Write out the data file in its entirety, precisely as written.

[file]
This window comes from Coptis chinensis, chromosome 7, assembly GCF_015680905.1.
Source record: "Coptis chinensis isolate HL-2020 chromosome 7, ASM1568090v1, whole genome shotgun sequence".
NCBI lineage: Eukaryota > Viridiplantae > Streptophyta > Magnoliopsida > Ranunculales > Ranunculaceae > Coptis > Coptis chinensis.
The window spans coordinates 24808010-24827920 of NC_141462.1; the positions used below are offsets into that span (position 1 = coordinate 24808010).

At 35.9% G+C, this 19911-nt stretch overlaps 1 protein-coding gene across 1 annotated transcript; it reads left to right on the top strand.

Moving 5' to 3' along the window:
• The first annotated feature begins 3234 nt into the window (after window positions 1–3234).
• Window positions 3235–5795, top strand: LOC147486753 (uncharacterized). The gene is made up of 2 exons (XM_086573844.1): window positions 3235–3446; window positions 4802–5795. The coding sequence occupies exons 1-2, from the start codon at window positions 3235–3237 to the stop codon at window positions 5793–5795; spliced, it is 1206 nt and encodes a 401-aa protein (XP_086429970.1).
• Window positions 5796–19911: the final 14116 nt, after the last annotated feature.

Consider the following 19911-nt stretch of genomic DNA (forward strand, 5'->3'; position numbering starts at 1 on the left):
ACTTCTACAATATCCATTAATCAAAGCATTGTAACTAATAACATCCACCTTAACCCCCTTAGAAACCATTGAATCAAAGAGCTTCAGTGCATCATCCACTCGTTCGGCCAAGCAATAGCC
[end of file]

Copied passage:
This window comes from Coptis chinensis, chromosome 7, assembly GCF_015680905.1.
Source record: "Coptis chinensis isolate HL-2020 chromosome 7, ASM1568090v1, whole genome shotgun sequence".
NCBI lineage: Eukaryota > Viridiplantae > Streptophyta > Magnoliopsida > Ranunculales > Ranunculaceae > Coptis > Coptis chinensis.
The window spans coordinates 24808010-24827920 of NC_141462.1; the positions used below are offsets into that span (position 1 = coordinate 24808010).

At 35.9% G+C, this 19911-nt stretch overlaps 1 protein-coding gene across 1 annotated transcript; it reads left to right on the top strand.

Moving 5' to 3' along the window:
• The first annotated feature begins 3234 nt into the window (after window positions 1–3234).
• Window positions 3235–5795, top strand: LOC147486753 (uncharacterized). The gene is made up of 2 exons (XM_086573844.1): window positions 3235–3446; window positions 4802–5795. The coding sequence occupies exons 1-2, from the start codon at window positions 3235–3237 to the stop codon at window positions 5793–5795; spliced, it is 1206 nt and encodes a 401-aa protein (XP_086429970.1).
• Window positions 5796–19911: the final 14116 nt, after the last annotated feature.

Consider the following 19911-nt stretch of genomic DNA (forward strand, 5'->3'; position numbering starts at 1 on the left):
ACTTCTACAATATCCATTAATCAAAGCATTGTAACTAATAACATCCACCTTAACCCCCTTAGAAACCATTGAATCAAAGAGCTTCAGTGCATCATCCACTCGTTCGGCCAAGCAATAGCC